“It is not business as usual for the entire aviation industry and the same applies to many other businesses, particularly in the aviation industry. All employees are encouraged to understand this dire situation facing the business,” the letter said.

“Employees delivering essential services are encouraged to continue with that. Any work disruptions [of] the current limited operations will further worsen the already dire situation, and will likely put the business [at] a point of no return, where the Saat may end up collapsing.”

As the communiqué was circulating at Airways Park, labour unions were in caucus meetings with the Commission for Conciliation, Mediation and Arbitration to work through the proposed retrenchment of 2 200 employees, which was initiated by the airline’s business-rescue practitioners.

Labour this week also met with Department of Public Enterprises Minister Pravin Gordhan, Labour Minister Thulas Nxesi, and Tourism Minister Mmamoloko Kubayi-Ngubane. Discussions — which took place through video-conferencing — centred on a new airline that would emerge from the business-rescue process. 

According to the department of public enterprises, the meeting agreed that a consultative forum would be established for dialogue and consultation on the way ahead, and that to arrive at a solution for SAA, some jobs would be lost and the remaining employees would need to sacrifice some of the unaffordable arrangements. “It was agreed that social plans will be developed to cushion the effect of losing jobs on the affected employees.

“The IMC [interministerial committee] reiterated the reality that the government is not in a position to provide more capital to SAA, and that all parties need to commit to a creative solution for SAA to avoid a scenario where the business rescue is deemed to have failed,” said the department. 

This view was contradicted by the National Union of Metalworkers of South Africa (Numsa), and the South African Cabin Crew Association (Sacca), who, in their own statement, said what had been discussed at the meeting was forming a consulting forum and a draft agreement of social compact to guide this process. 

“In our contribution as Numsa and Sacca and in our recollection of the contribution of other unions, it was clear that national fiscus would continue to play a role in making sure that we secure the future of the airline,” they said.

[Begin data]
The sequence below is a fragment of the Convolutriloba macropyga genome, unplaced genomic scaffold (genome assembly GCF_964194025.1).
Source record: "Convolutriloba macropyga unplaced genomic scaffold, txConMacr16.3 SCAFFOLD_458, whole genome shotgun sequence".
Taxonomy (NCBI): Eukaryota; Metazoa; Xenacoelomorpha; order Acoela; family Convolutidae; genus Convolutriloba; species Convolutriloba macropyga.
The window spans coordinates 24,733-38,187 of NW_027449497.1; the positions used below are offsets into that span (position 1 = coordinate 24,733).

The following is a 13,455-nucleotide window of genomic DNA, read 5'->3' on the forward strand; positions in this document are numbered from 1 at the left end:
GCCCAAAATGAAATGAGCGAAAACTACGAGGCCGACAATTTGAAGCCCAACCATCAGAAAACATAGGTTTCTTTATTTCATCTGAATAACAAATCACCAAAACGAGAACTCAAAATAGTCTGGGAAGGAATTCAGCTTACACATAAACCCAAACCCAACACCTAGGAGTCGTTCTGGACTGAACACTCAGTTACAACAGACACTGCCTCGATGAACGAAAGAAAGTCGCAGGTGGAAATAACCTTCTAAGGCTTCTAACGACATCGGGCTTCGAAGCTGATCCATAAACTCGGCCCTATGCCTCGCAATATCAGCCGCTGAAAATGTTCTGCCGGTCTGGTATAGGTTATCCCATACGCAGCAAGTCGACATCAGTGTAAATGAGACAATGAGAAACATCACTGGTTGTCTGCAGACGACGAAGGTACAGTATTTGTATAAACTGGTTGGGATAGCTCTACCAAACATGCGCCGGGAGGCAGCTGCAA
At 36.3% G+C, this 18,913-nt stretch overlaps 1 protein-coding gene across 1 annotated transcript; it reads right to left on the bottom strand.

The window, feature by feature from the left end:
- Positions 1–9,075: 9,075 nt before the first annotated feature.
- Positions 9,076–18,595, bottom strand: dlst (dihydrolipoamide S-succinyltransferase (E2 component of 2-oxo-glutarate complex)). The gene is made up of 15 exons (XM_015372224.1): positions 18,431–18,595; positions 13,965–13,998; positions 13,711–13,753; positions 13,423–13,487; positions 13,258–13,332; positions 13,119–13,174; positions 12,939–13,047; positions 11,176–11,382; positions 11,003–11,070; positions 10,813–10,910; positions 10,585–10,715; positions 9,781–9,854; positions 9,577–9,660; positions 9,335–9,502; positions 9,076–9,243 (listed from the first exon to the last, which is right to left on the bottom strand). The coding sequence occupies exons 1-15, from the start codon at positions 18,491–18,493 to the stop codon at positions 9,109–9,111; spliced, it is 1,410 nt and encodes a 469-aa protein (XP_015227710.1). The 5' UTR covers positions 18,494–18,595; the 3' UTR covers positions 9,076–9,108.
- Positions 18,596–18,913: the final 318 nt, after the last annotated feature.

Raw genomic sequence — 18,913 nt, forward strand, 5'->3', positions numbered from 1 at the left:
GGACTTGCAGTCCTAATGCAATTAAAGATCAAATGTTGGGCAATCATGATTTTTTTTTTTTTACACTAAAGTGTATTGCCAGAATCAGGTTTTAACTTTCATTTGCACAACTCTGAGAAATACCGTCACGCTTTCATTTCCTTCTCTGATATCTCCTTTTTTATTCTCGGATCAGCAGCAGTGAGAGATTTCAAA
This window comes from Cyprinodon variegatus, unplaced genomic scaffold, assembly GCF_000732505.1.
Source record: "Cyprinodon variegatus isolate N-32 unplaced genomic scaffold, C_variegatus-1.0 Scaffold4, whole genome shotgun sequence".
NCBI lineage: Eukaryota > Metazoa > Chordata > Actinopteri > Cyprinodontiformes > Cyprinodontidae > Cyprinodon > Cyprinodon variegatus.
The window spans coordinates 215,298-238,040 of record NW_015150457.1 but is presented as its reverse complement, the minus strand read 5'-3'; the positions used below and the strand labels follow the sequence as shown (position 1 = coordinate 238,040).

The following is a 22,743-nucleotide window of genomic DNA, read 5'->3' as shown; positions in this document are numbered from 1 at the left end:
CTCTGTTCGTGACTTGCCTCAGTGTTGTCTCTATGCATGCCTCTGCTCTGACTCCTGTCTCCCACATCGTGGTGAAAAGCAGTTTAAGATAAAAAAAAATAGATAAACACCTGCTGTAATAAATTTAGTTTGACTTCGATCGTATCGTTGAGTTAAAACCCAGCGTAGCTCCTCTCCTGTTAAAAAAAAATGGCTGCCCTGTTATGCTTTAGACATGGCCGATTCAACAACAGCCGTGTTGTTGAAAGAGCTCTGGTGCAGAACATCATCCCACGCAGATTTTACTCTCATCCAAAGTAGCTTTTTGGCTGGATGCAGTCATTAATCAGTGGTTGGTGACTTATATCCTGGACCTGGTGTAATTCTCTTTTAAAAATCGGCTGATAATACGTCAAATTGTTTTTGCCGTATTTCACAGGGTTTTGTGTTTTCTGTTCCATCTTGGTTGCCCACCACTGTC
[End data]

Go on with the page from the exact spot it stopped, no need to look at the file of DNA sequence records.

Gordhan was also to present a report to Cabinet on the state of SAA finances and how this will affect the airline’s future prospects. 

On Thursday Louise Brugman, spokesperson for Matuson and Dongwana, said they were still expecting to be briefed by the department of public enterprises on the outcomes of the meeting. 

SAA’s ability to survive was cast in doubt last week when Matuson and Dongwana informed staff, through another memo that was leaked, that the government had rejected their plea for a R10-billion cash injection to see through SAA’s restructuring and mitigate losses precipitated by travel bans in response to the rapid spread of Covid-19. 

By last Friday the rescue practitioners had issued a proposed collective-settlement agreement to seven unions and representatives of non-unionised workers, through which they would receive full salaries, one month’s notice payment, leave accrued, plus one week’s salary for every year of service. Employees entitled to a 13th cheque would also be paid out for this. 

The offer stipulated that this was all based on SAA’s ability to dispose of some of its assets, including property, spares and inventory, as well as trade debt, all of which would be realised in between six and 24 months. 

In response, the National Transport Movement (NTM), the Numsa and the Sacca proposed initiatives and cost-cutting measures that could mitigate job losses and put more money in the pockets of workers who would be retrenched. 

Broadly, these included the granting of early retirement to all employees over 55 years old with an added incentive, insourcing of services for which the airline was paying outside companies, and terminating inefficient and unnecessary contracts.

Gordhan’s spokesperson, Sam Mkokeli, did not reply to the Mail & Guardian’s request for comment by the time of publication. 

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Sabelo Skiti

Sabelo Skiti is an investigative journalist.